Re: [Boost-bugs] [Boost C++ Libraries] #4827: Windows vs POSIX interface distinction seems unnecessary

Subject: Re: [Boost-bugs] [Boost C++ Libraries] #4827: Windows vs POSIX interface distinction seems unnecessary
From: Boost C++ Libraries (noreply_at_[hidden])
Date: 2011-04-04 09:31:39

#4827: Windows vs POSIX interface distinction seems unnecessary
  Reporter: psiha | Owner: igaztanaga
      Type: Tasks | Status: reopened
 Milestone: To Be Determined | Component: interprocess
   Version: Boost 1.44.0 | Severity: Problem
Resolution: | Keywords:

Comment (by psiha):

 Replying to [comment:10 igaztanaga]:
> Interprocess insists on the POSIX model because it is the portable way
 that can be reliable and easily implemented in all OS and with all users.
 That's one of the main goals for all Boost libraries.

 I wouldn't be so eager to call this 'easy' considering the complications
 in implementation (the registry-temp-path dance,
 remove_shared_memory_on_destroy helper...) or even quite so portable
 considering the 'platform specific' 'pollution' of the interface...

> In Interprocess review this was decided and it is not going to change.
 Windows reference-counted semantics are imposible to achieve reliably in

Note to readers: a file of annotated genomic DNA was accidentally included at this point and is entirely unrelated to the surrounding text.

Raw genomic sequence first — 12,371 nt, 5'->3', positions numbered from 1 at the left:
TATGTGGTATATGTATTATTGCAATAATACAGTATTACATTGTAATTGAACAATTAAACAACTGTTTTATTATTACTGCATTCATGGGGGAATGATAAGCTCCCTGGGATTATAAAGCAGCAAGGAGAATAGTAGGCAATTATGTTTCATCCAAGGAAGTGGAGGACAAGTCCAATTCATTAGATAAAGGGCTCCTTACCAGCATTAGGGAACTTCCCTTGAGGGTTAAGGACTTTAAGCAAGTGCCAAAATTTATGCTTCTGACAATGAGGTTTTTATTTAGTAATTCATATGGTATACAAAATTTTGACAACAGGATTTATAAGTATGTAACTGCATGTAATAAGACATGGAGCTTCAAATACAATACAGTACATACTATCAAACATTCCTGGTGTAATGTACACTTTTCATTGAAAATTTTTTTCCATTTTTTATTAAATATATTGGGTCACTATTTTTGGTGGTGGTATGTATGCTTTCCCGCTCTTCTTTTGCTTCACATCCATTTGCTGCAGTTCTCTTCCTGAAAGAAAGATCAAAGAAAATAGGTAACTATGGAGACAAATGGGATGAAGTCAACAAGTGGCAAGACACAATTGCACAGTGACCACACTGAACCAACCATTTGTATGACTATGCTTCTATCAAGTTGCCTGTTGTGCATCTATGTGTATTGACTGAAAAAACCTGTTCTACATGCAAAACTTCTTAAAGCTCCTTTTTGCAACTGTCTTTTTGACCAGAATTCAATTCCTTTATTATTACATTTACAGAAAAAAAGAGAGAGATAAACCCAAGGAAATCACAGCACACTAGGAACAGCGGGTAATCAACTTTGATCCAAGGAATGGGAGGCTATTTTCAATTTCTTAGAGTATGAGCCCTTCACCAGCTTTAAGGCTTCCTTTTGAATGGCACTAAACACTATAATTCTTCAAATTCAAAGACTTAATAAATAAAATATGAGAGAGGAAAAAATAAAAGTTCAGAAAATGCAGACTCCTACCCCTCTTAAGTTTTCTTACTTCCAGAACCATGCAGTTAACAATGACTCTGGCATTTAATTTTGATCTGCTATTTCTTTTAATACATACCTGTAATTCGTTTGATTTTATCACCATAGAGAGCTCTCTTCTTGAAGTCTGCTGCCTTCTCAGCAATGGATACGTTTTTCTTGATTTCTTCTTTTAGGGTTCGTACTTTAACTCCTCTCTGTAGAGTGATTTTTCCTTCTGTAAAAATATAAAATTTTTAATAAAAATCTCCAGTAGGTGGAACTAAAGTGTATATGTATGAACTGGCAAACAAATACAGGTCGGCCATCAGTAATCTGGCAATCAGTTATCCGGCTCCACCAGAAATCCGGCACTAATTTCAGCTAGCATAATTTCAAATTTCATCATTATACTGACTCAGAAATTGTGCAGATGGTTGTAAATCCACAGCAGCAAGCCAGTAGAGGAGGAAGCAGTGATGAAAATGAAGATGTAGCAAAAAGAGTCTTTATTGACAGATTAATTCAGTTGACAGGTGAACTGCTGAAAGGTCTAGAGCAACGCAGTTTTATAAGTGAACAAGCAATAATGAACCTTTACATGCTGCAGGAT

POSIX (a process crash would leave the memory permanently) without kernel
 help and windows persistent shared memory needs special priviledges. So
 there is no discussion here.

 If "a possible process crash" was the only argument put forth in the
 review (I'm sorry I wasn't around then so I do not know) to justify this
 design then I beg to differ (on the "no discussion here").
 AFAIK Boost is not designed around bugs, UB, abnormal termination or
 'catastrophic failures' which, AFAICT, makes this argument bogus. Not to
 clean up memory mapped objects after a process is a POSIX design decision
 and Boost should not go out of its way to circumvent this first and
 foremost for the simple reason that it cannot. Even with the current
 Boost.Interprocess, if a POSIX-based process crashes (right) before the
 remove_shared_memory_on_destroy destructor is called the mapped object
 will also, AFAIK, 'leak'/'dangle'...Users using POSIX already are/have to
 be aware of this POSIX behaviour/semantics and be prepared to manually
 handle the cleanup (or decide not to)...

 ps. Windows persistent shared memory requires special privileges _for
 creation there a use case where a limited-user Windows
 application needs to create persistent shared memory?

 pps. no need to discuss reference counted semantics yet (I wasn't asking
 for those anyway), simple scoped mapped objects would be enough...

> windows_shared_memory offers referece-counted semantics because they are
 useful for Windows users. Using OBJ_PERMANENT might be useful to implement
 shared memory for users accepting priviledge limitations, but not as a
 general solution.

 Well, at least having the option (to skip the emulation on Windows/use an
 alternate native implementation) would certainly be welcomed but it would
 still do nothing about the interface 'platform specificness'...

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